Ginsberg: “And when it comes to Brett Favre, what would you have done if you heard Jonathan or anyone say that they were offering money?”

Vitt: “Sit down and shut up.”

Ginsberg: “Why is that?

Vitt: “Because this is an emotional game played by emotional people. This is a man’s game. And sometimes people say things, and sometimes people do things in a state of such ready preparedness to win a game to have the opportunity to go to a world championship two weeks after that. You play your whole career to be able to play in that game, to get to that show. So I would have been very protective of our players if anyone would have stood up and done something like that. I would have told them to sit down and shut up. You know what, I’ve earned to right to talk to them that way, and they would have listened to me. But I never had to say that.”

- Vitt said Vilma never held up $10,000 in his hands before the Cardinals game, like Cerullo and the NFL counsel claim, to knock out Warner. Vitt also said he’s never seen Vilma with cash ever in any defensive meeting.

Vitt was especially upset that the Saints were singled out for what he alleges is commonplace.

- When asked to elaborate on his claim that every team in the NFL had a pay-for-performance program, Vitt said, “I’ve get a text from Mr. Williams, if we want to see it, that he sent to me back in February, the first time that he was – the second time he was called into the league office, he says to me, 24 teams have reached out to me and asked me to take the hit on this because they all do it. Do you want to see that, Mr. Commissioner?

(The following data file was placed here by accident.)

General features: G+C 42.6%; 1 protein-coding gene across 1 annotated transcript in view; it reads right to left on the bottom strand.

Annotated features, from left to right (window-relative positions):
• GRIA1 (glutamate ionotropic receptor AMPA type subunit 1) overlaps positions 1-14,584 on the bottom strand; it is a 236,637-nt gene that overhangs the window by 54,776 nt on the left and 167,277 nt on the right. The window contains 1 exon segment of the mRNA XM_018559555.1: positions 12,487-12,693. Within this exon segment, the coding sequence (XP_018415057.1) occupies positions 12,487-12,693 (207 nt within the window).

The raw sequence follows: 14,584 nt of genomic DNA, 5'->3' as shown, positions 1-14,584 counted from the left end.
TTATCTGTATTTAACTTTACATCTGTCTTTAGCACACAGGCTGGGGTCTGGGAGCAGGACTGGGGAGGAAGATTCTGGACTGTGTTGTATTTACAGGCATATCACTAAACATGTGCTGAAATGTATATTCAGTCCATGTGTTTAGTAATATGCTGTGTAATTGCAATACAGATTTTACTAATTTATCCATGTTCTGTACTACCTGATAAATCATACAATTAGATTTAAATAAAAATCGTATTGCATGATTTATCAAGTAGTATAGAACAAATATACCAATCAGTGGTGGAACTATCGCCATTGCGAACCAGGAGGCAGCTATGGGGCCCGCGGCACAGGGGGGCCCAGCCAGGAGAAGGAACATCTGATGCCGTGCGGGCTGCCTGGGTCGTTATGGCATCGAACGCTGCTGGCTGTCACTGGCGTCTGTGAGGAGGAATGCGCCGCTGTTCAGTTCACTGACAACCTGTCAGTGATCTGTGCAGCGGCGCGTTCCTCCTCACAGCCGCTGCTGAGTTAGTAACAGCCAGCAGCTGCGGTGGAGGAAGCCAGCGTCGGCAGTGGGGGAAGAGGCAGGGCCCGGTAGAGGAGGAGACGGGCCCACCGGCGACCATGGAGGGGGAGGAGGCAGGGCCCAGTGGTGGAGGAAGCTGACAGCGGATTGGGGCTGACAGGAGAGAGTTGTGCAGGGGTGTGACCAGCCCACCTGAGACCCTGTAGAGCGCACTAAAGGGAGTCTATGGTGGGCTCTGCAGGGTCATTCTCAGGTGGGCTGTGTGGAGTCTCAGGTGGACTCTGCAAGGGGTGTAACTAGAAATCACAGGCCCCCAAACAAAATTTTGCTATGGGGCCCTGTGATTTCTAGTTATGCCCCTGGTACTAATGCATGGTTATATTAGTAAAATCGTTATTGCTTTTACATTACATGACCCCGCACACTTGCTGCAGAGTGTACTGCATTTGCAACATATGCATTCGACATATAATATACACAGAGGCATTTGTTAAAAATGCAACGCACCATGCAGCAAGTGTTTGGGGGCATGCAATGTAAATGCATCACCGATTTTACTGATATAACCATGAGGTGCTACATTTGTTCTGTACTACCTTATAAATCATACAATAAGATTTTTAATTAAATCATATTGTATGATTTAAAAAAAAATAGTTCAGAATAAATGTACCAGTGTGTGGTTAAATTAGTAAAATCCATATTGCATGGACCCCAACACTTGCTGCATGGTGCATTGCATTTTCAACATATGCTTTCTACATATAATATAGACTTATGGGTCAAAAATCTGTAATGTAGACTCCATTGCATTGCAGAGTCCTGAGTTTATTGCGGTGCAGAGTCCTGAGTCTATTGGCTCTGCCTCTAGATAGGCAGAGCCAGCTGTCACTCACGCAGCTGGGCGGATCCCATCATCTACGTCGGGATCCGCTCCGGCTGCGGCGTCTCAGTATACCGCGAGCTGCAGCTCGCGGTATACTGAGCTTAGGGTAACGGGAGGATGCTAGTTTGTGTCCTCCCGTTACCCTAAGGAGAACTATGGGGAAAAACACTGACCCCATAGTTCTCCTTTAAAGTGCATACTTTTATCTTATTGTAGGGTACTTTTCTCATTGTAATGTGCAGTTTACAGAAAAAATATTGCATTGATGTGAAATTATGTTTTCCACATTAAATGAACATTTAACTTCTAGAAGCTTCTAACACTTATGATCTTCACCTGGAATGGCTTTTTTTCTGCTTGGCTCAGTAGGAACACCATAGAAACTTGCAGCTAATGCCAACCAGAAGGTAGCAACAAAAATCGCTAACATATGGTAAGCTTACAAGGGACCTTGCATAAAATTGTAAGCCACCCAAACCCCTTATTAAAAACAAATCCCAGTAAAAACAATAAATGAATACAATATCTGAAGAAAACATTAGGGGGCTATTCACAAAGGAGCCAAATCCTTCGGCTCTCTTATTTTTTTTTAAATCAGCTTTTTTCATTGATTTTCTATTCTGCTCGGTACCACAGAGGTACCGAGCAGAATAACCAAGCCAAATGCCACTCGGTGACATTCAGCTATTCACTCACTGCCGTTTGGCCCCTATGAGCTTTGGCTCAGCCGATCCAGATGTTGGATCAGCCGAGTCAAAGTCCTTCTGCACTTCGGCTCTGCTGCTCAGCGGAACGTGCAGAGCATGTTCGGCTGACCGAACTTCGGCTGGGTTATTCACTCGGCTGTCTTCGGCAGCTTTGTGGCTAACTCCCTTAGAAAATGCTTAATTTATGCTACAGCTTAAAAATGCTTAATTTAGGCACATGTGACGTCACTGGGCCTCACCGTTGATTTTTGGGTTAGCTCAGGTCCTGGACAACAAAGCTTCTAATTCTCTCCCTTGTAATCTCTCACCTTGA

“Yes,” Tagliabue said.

Vitt read the text: “For your information, I’ve had 20-plus teams reach out to me saying that I must stand firm to take the heat because all teams do this. (Expletive) me…

Seriously, read the whole thing. Especially the end, where Vitt trashes Cerullo’s character, extensively.

“If I took Mike Cerullo, who was sitting right here right now, and Commissioner, asked him to get up on the board and diagram 11 offensive players and 11 defensive players, No. 1, he couldn’t do that,” Vitt said. “He could not draw a pro offense, a slot set. He could not give me a pro set. He could not give me I split, I near, I far backs, and that’s after being in this league for three years…

Vitt: “So I – so what documents am I asking Mike Cerullo to destroy? I don’t understand. What are we, shredding them? Is that what we do, we shred documents? I don’t know what we do. Mike Cerullo – let’s cut to the chase. Mike Cerullo is a liar. Mike Cerullo is wrong.”

Ginsberg: “Did you ever tell him in any way to destroy or get rid of any documents relating to the pay-for-performance program or any other documents?”

Vitt: “Yeah. You know, I felt such strong trust with Mike Cerullo, especially after the last four weeks he missed work, that I could really trust in him, that I could tell him the deep down secrets of my heart, let’s destroy these documents. Mike, just me and you because we’re tight. No. The answer is Cerullo. Cerullo is an idiot.”

This doesn’t change the fact that the average fan would be disturbed by these “pay-for-performance” programs, but it does seem to support the view that the punishment of the Saints was misguided and ignoble.

[NOLA.com]